Cleo Paskal, Global Warring: How Environmental, Economic, and Political Crises Will Redraw the World Map (New York: Palgrave MacMillan, 2010), pp. 288.
Reviewed by: Miriam Aczel (Imperial College London)
In Global Warring, Cleo Paskal describes “the ups and downs of the environment, as well as the waxing and waning of some major countries and empires” in order to assess how climate change intersects with geopolitical change (p. 18). While there is no dearth of books dedicated to addressing global climate change, Paskal’s work is unique in that it considers both the physical changes that we are likely to face as well as the resulting “geopolitical, economic, and security consequences” (p. 21). The book takes a conservative approach to modelling climate science, as she says, “eschewing the ‘Storm Surge that Will Eat Manhattan’ scenarios” (p. 9). While there is uncertainty in climate change predictions, Paskal suggests that it is now accepted by the international community that this global change is altering precipitation patterns and causing sea level rise, increased storm surge, glacial melts, and other impacts.
Paskal shows that every country is dependent on and impacted by the changing climate because our infrastructure is built to fit a specific set of climate parameters that are assumed to be constant. However, as the book demonstrates, these parameters are increasingly variable and unpredictable. Thus, it is “not surprising that changes to the environment and climate can result in crop failure, flooding, drought, and damaged infrastructure, which in turn can trigger economic, political, social, and security changes” (p. 10). Paskal discusses Hurricane Katrina’s impact on New Orleans to illustrate how poor regulations, planning, and emergency response can aggravate crises and limit the range of possible solutions. One cannot, however, say that the tragedy was caused by climate change alone.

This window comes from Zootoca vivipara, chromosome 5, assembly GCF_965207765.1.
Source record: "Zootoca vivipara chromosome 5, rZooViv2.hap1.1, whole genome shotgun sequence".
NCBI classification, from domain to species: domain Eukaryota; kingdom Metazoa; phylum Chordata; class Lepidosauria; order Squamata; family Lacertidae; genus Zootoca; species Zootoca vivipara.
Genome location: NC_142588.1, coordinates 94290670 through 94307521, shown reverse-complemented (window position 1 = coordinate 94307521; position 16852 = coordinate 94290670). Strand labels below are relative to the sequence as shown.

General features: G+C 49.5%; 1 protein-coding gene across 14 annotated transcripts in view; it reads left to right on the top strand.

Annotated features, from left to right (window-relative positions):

The four main sections of the book describe a set of likely effects of climate change and the broader implications of these effects: “rising sea levels; rising storm surges; melting glaciers; and changing precipitation patterns” (18). In Part one (‘The USS Sieve: how environmental change is drilling holes in the ship of state’), Paskal analyses the surprising exposure of the US and the UK, among other countries, to projected impacts of the climate change, such as storm surges and rising sea levels. She discusses New York’s vulnerability to increasingly powerful storms; effects on drinking water; and other issues. Paskal’s warnings about the global effects of environmental change are now more relevant than ever. The analysis presented in the Global Warring, which was written in 2010, has proven to be highly accurate, as the US East Coast’s experience of super hurricane Sandy in 2012 bore out many of the book’s predictions.
Part two (‘The new geopolitical icebergs: or, how the north was lost’) examines how changes to the climate could potentially alter transportation routes and disrupt geopolitical strategies and economic models. With the melting of Arctic sea ice, the Northwest Passage may become one of the most sought-after trade routes. Western attention is currently focused on resource extraction: oil, gas, and fish. But as new northern transportation passages open, the focus will likely shift from resource development to competition over shipping routes. An opening of the Passage has the potential to compromise security among countries fighting for its control. Pascal says that currently the U.S. is concerned primarily with the commercial value of Arctic’s resources and is not paying enough attention to the security issues, thus “causing problems with longtime loyal allies” (p. 110).